Never Try Empathy With a Teenager

by doodaddy on July 10, 2007

I hung out with teenagers this weekend, voluntarily. (Normal ones this time, not the brainwashed kind.)

Park Buddy is hosting her 14-year old niece for a few days. She’s a sweet kid, kind to our babies, and, like most teenagers, she carries a bundle of churning anxiety just behind her eyeballs.

Boo Zoo

Boo Likes the Zoo

One of my many pre-baby jobs was training high school volunteers at a wildlife rehabilitation hospital. The experience convinced me that a little scut work around cute animals is good for kids, so I took B-niece and two of her teenaged pals up with me one night to prepare food and clean cages.

I wanted to let the kids to feed some animals with me, which should have been the moment they’d been waiting for. “We’re going into the cages!” I called using my excited voice, but they just sat in the office, eyeing their pizza longingly. I had to insist that they come feed the cute furries. Strange, that: after hours of chores, the kids had to be admonished to do something fun! But that’s teenagers all over: if you tell them to do something, it can’t be good, or at least not as good as pizza.

Today we took B-niece, her best friend, and the babies to the zoo. The day started with a lot of pother centering on that most classic of teen drama themes: who would give a ride to whom and when. That should be a cinch to resolve in San Francisco, a town replete with public transit options, but no such luck: the strife had carried on for TWELVE HOURS by the time I got there.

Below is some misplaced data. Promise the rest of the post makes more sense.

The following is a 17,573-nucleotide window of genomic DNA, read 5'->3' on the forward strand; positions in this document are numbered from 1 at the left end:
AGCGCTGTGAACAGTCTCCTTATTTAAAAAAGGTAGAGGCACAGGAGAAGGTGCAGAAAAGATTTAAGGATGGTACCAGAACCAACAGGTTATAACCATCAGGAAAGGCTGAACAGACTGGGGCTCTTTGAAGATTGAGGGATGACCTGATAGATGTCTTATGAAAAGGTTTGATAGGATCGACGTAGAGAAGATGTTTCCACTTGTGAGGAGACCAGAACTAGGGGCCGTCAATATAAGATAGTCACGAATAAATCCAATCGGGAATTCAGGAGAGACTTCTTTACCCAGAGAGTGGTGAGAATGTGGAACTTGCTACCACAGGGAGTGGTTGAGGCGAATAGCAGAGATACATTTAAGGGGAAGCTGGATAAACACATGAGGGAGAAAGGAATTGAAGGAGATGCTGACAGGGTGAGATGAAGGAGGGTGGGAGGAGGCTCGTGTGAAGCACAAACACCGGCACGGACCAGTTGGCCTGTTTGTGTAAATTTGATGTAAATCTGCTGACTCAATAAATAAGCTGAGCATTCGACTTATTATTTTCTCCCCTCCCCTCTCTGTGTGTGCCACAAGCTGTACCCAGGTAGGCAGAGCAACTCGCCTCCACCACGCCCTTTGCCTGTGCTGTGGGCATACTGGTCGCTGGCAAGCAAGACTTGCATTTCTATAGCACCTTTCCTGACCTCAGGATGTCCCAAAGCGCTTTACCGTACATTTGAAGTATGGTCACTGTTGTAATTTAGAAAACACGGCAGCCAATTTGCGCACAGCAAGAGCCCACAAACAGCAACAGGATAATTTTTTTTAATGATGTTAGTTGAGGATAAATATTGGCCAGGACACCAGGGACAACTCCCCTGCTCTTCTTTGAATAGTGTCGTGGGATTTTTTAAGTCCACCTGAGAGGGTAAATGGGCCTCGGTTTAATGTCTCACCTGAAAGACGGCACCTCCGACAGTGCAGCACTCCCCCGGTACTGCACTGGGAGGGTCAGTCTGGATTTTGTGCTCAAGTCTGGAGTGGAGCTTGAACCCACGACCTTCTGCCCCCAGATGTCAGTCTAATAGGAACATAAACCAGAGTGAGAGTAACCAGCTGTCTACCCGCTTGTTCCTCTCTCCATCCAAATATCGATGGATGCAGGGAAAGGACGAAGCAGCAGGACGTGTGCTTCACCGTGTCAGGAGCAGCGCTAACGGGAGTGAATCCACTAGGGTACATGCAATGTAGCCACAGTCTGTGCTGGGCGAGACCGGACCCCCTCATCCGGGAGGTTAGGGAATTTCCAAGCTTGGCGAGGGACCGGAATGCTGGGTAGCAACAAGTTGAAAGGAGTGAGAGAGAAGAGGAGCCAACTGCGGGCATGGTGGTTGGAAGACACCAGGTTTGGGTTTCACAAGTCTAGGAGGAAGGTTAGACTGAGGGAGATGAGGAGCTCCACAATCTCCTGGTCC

B-niece was worried that she was letting down her friend. And there’s no shame in that — I cry at commercials, after all. Things got a tad frantic, though, when B-niece drew her aunt into the drama to the point where Auntie Park Buddy could gruntle no longer.

Having helped a lot of teenagers through stressful moments myself, I totally get Park Buddy’s frustration at how poorly the kids handled a little transportation problem. And, for the same reason, I understood B-niece’s anxiety about disappointing her friend by not orchestrating a ride for her. And — this is where people think I’m crazy — I love being in that spot, the middleman between adult and teen, on both sides but taking no sides. I surf above the waves of tension. I don’t take on the problems but I try to understand them.

I’m good with older kids and teens, people tell me. And they ask, a lot, how I do it. There are a lot of answers: patience, kindness, listening to a lot of bubblegum pop music. But the core trait that makes my teen shtick work is expressing sympathy without submerging in empathy. Empathy — feeling with the kids — actually makes things worse.

Sadly, it’s exactly where most teenagers themselves will try to steer adults.

Still, it’s important to remember that other fantastic teen quality: resilience. No sooner had B-niece reunited with her friend (who’d managed to get a ride after all) that all was hugs and laughing and a brilliant day at the zoo.

All’s well that ends well.

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tagged as in crying,parenting,teenagers ·

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